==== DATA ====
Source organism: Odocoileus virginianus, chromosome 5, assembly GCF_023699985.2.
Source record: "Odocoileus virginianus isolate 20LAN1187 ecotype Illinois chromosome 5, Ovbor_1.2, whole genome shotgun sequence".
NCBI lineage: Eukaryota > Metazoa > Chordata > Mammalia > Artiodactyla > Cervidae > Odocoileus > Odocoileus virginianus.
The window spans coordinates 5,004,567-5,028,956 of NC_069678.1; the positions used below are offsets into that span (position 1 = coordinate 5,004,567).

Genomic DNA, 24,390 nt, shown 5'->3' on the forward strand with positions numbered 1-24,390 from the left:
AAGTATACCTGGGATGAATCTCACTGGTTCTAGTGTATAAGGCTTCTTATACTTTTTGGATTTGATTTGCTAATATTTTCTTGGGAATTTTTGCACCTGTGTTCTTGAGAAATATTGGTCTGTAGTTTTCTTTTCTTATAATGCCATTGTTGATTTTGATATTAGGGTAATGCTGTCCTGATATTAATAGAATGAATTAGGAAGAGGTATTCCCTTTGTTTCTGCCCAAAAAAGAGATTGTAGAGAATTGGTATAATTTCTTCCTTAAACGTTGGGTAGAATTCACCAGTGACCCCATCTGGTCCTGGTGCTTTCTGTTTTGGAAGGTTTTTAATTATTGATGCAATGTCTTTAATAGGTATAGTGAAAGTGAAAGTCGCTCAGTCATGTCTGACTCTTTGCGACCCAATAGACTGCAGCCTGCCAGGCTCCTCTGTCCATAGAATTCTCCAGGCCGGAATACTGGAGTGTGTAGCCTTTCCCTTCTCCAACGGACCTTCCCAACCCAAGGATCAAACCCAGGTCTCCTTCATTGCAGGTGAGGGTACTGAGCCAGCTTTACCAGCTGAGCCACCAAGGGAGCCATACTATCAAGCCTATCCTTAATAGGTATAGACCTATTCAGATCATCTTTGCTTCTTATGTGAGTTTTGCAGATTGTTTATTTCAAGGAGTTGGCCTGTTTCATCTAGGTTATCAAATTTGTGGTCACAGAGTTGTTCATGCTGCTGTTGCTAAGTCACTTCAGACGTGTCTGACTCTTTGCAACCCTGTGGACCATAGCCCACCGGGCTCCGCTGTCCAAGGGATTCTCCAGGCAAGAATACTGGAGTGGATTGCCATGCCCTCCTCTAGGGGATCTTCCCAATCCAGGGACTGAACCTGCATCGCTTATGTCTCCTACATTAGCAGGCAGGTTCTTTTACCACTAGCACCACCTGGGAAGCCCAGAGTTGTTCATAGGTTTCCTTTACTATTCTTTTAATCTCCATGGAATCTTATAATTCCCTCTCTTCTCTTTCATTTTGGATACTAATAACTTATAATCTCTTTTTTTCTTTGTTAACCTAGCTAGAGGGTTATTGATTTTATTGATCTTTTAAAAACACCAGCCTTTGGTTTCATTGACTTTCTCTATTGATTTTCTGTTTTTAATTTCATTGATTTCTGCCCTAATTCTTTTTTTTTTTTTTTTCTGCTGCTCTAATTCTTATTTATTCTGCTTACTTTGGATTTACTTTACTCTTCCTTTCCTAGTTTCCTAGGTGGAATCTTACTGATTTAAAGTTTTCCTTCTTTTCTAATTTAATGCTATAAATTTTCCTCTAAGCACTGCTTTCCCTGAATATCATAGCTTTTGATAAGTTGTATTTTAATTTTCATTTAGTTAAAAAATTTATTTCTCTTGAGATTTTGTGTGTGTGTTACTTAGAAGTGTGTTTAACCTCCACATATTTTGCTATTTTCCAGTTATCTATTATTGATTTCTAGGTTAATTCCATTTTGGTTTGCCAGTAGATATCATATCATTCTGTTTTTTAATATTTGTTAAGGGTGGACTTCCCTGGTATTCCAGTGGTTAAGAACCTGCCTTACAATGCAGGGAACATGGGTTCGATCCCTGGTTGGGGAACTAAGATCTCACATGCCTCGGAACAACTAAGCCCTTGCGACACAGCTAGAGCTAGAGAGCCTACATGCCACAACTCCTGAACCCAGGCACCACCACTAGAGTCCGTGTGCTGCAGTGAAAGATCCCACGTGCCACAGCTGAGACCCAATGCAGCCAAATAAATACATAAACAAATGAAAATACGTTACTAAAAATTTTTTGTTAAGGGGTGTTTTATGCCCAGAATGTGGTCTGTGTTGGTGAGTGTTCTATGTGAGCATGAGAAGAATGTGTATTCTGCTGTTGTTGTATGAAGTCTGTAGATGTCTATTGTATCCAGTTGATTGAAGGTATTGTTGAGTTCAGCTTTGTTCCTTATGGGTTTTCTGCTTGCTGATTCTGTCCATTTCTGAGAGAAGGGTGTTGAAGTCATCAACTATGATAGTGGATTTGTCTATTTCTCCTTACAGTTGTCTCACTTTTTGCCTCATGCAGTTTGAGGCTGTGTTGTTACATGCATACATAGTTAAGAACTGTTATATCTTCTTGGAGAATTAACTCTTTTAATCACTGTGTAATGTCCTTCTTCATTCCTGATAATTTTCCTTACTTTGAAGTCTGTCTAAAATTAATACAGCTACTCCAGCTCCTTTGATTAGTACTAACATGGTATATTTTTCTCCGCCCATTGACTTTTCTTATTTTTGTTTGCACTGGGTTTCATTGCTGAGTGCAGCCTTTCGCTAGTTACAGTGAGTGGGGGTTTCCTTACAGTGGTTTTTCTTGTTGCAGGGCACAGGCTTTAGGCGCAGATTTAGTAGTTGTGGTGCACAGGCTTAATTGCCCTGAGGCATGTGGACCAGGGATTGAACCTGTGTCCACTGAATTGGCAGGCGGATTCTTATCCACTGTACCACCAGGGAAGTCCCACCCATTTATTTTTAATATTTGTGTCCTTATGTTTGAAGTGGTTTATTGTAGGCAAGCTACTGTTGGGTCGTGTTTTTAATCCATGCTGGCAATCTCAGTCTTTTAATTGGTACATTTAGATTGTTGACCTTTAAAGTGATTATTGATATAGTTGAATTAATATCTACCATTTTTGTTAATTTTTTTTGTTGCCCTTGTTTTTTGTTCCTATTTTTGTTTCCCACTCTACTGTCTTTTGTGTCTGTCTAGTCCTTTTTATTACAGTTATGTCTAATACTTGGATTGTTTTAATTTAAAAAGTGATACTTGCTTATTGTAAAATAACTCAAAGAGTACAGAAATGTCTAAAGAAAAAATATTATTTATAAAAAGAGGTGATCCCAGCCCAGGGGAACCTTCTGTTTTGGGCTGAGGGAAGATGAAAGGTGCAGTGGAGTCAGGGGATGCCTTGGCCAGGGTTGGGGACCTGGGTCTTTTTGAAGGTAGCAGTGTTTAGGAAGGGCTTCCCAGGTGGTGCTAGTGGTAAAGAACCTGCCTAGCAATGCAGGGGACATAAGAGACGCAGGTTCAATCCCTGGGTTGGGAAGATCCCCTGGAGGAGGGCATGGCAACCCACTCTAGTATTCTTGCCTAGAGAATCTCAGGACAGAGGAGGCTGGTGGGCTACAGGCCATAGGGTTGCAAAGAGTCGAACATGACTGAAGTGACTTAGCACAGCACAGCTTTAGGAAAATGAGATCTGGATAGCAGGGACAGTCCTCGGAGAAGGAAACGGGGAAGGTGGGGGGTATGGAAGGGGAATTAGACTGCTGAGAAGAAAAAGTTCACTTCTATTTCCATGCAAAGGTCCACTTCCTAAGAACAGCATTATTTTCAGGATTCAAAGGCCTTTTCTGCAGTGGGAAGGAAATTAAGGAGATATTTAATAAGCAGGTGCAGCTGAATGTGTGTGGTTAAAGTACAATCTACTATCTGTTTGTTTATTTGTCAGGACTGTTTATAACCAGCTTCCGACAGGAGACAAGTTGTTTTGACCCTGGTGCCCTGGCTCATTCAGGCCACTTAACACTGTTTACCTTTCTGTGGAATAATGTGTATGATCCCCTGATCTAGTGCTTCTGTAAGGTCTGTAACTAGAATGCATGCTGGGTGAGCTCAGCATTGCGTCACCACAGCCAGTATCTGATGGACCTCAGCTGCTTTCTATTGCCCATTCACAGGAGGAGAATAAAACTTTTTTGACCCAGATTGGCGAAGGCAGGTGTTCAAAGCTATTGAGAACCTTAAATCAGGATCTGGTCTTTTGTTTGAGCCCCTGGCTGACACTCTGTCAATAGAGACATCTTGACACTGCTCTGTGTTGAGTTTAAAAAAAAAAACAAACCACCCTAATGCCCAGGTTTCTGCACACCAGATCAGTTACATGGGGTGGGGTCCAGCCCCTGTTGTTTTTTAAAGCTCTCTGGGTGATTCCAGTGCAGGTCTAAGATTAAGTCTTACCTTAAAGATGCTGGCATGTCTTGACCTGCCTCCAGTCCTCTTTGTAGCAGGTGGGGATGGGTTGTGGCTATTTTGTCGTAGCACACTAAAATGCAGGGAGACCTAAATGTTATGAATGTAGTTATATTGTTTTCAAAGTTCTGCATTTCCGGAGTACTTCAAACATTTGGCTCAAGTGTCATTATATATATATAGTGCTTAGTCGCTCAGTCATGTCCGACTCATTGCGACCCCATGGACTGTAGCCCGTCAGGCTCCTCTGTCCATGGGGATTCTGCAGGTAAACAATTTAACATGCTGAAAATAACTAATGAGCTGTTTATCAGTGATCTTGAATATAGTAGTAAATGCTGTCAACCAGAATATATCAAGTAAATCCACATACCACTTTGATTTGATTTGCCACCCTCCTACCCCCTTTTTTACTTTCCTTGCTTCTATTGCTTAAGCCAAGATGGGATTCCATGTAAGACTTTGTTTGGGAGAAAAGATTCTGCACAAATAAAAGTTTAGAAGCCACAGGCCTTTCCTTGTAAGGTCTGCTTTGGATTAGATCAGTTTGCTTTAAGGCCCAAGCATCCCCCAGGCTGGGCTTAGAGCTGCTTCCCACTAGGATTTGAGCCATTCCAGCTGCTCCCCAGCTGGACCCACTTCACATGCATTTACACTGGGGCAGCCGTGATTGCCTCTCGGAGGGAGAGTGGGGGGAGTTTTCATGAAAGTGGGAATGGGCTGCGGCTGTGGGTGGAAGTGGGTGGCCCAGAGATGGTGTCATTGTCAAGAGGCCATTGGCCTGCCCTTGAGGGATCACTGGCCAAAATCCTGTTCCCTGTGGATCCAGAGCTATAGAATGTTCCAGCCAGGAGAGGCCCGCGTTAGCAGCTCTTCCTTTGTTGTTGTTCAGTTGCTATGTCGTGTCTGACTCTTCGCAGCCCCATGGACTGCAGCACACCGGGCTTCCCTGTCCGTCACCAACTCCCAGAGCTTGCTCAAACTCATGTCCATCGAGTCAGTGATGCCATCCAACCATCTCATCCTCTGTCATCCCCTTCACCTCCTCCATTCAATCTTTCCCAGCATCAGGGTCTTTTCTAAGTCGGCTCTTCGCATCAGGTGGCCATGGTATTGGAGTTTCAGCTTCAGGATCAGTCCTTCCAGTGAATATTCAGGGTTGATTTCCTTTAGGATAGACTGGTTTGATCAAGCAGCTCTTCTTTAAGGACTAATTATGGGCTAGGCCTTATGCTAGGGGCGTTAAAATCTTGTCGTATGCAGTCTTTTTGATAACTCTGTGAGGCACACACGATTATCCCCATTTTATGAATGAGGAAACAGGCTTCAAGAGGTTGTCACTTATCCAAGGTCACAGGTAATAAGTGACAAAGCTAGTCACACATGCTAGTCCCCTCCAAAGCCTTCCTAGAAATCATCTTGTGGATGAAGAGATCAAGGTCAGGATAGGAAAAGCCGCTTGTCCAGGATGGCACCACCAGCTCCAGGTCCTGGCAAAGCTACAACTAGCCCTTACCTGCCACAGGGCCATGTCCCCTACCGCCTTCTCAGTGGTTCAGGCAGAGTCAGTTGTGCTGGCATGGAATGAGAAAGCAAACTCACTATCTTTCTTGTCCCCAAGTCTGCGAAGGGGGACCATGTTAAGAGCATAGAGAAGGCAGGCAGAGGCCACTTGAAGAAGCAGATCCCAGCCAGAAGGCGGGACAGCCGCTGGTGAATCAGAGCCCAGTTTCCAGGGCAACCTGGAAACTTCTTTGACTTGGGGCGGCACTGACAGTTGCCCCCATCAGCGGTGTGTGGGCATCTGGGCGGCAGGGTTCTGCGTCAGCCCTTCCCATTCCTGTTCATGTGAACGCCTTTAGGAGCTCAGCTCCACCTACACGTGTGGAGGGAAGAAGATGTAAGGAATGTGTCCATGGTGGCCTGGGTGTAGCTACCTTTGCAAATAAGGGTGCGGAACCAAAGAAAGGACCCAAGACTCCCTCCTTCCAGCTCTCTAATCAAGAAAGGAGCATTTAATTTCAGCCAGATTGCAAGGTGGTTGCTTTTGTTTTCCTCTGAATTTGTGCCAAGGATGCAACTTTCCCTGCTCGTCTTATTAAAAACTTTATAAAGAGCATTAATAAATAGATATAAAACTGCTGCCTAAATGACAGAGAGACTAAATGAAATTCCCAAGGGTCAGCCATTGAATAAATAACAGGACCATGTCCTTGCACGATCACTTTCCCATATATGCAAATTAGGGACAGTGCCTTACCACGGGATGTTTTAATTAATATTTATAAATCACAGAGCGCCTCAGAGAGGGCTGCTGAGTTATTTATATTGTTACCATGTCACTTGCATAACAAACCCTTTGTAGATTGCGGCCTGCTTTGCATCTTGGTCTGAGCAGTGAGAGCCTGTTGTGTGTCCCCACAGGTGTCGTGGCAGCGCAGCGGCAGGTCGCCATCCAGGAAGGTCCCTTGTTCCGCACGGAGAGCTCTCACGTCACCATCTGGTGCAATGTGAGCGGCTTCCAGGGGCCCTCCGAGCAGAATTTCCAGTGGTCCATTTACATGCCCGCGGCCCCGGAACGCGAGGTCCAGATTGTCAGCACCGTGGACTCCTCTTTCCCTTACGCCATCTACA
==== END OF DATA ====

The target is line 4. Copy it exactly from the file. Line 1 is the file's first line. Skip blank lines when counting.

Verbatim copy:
The window spans coordinates 5,004,567-5,028,956 of NC_069678.1; the positions used below are offsets into that span (position 1 = coordinate 5,004,567).